By: Suzanne Maiden, M.A., LPC
Years before I became a therapist, I began my own therapeutic journey. My first therapist, Ed, said something so profound I never forgot. I was depressed and felt hopeless. I thought about suicide. I didn’t have a plan or anything, but it surely seemed as a possible option at the time. Although I felt deep shame about my suicidal fantasies, I knew I needed help, and confessed to him. I asked if my thoughts were normal – did everyone think about suicide at some point? Was I crazy? Ed calmly answered, “Suzanne, if someone has never thought about suicide – they are not paying attention. Life is hard!”
I sighed with relief. I was, at least in that moment, normal. Well, whatever defines normal – and that’s a whole other blog post. Ed validated my suicidal thoughts and feelings as being within the normal spectrum of human emotions. Today, as a practicing psychotherapist, the majority of my patients, at some point, express some suicidal ideation. That’s the psycho-babble clinical jargon for suicidal thoughts. According to Swiss psychiatrist C. G. Jung, when someone feels suicidal – they have the right idea! Yes! Jung used to tell his patients, in his thick Swiss accent, “Thank God! You understand now that something needs to die!” Jung meant that something needs to die psychologically for the patient – not physically. Suicidal feelings signal something very big within us needs addressed and resolved – not physically killed. A popular saying by therapists who assist suicidal patients is, “Suicide is a permanent solution to a temporary problem.” According to SAVE – Suicide Awareness Voices of Education:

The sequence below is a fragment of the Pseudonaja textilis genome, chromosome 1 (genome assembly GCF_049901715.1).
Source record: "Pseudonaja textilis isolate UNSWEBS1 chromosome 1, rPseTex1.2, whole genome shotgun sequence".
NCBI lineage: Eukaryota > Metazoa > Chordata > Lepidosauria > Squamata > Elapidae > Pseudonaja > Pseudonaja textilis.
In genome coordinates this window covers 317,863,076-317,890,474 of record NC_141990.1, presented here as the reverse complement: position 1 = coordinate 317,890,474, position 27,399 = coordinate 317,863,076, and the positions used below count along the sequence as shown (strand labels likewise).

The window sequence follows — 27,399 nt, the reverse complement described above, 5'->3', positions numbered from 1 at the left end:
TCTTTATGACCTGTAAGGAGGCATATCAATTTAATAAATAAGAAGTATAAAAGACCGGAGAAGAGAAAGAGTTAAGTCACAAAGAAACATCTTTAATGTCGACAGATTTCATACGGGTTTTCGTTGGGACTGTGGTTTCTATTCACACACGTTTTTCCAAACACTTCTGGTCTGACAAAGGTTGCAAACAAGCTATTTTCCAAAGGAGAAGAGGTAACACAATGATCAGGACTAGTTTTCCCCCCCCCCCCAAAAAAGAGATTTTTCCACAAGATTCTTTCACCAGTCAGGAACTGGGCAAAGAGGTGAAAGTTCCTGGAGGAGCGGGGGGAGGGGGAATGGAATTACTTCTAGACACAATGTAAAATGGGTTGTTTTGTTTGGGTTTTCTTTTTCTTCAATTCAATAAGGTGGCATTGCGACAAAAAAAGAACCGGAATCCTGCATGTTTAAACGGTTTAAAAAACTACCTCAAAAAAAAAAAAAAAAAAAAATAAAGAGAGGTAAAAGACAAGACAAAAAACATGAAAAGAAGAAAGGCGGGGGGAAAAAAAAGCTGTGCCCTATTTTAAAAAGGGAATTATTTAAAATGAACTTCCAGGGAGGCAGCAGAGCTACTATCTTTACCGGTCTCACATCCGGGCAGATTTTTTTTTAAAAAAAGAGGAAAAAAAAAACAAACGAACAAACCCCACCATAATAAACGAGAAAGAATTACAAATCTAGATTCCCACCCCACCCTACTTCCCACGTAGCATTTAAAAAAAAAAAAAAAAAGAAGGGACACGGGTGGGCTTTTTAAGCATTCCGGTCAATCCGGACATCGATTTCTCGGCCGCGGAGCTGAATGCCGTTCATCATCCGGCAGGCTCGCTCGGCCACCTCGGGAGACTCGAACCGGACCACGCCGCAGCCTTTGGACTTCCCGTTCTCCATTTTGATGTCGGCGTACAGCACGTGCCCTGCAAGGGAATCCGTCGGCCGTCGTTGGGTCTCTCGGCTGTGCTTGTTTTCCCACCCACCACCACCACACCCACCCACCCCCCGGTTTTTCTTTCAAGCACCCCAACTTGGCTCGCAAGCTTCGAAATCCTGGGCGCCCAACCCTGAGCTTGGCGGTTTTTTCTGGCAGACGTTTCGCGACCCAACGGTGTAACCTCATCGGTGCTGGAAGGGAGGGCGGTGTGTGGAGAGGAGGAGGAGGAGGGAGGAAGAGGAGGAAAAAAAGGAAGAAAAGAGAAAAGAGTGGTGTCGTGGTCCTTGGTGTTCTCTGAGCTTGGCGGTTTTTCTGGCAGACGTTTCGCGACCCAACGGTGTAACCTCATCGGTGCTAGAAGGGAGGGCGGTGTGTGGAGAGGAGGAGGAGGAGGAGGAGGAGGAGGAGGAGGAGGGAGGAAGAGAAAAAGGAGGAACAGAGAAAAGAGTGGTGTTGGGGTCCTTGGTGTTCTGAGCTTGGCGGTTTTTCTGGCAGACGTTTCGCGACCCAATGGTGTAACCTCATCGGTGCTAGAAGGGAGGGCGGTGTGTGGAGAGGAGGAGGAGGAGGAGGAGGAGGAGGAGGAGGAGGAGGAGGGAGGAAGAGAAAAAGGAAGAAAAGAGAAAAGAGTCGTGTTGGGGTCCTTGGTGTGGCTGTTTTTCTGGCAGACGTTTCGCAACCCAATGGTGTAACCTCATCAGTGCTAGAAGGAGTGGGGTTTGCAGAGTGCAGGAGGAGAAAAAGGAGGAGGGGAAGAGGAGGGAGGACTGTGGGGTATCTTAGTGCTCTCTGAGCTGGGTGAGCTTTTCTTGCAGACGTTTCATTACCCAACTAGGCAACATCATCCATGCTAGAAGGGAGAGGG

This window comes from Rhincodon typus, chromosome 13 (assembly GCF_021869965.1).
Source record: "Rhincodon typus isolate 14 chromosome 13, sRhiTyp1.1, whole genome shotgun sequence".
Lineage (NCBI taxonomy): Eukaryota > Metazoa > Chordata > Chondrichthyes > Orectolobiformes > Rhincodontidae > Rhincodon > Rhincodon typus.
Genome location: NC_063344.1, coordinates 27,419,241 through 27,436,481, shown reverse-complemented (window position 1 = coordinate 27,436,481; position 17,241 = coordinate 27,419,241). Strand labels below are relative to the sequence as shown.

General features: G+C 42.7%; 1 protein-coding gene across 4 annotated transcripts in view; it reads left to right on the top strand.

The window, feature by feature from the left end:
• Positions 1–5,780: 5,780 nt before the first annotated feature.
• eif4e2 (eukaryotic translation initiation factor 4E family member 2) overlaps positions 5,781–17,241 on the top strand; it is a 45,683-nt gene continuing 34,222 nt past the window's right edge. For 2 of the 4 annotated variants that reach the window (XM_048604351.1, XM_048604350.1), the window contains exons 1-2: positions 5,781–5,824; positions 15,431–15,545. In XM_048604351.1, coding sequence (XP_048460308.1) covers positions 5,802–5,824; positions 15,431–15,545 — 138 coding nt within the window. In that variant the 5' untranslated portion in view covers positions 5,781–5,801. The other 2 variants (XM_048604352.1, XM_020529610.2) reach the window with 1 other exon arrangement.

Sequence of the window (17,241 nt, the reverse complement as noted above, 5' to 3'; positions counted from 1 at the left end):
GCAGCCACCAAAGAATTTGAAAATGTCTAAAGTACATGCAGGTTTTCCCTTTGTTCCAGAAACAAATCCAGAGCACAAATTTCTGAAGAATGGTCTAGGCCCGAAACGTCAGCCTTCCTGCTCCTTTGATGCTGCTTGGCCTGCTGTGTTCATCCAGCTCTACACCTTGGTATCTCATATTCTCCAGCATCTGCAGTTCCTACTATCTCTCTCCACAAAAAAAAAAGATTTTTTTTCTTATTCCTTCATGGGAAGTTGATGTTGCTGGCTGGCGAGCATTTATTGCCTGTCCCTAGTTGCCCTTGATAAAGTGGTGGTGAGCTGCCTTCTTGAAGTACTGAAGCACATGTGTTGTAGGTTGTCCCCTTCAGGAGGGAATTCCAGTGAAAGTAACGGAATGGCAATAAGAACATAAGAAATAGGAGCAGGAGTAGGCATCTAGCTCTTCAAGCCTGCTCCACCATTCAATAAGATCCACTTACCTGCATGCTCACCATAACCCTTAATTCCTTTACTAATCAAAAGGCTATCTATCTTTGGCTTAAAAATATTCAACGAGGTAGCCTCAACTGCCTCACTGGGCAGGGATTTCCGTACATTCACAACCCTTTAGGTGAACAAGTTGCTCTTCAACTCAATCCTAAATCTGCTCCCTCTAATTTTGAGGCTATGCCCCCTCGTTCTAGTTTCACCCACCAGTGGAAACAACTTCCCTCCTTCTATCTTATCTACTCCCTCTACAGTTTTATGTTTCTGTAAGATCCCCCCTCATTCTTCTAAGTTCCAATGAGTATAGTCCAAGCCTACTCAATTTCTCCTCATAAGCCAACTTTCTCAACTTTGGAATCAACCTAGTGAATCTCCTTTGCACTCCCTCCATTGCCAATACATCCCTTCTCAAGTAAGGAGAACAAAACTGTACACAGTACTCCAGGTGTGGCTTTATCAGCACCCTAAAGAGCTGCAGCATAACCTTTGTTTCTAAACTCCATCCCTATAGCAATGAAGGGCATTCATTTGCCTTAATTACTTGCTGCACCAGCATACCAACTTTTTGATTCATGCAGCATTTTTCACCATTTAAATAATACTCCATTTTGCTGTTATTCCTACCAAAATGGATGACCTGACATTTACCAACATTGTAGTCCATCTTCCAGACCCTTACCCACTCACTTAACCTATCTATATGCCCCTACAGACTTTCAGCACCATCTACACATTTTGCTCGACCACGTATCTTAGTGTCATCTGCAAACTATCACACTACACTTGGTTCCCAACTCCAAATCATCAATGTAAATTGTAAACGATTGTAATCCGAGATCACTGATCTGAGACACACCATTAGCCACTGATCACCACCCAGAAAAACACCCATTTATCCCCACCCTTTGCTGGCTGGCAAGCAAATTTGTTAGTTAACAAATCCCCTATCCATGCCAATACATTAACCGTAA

- Suicides take the lives of almost 30,000 Americans each year
- Over half of all suicides are completed with a firearm
- For young people, 15-24, suicide is the third leading cause of death
- The highest risk factor for suicide is depression
- 80% of people who seek treatment for depression are treated SUCESSFULLY!
If you or someone you know struggles with suicidal thoughts, please seek immediate medical attention at your local emergency room, call 911, or call: 1-800-273-TALK (8255). There is HELP. There is HOPE. There is HEALING.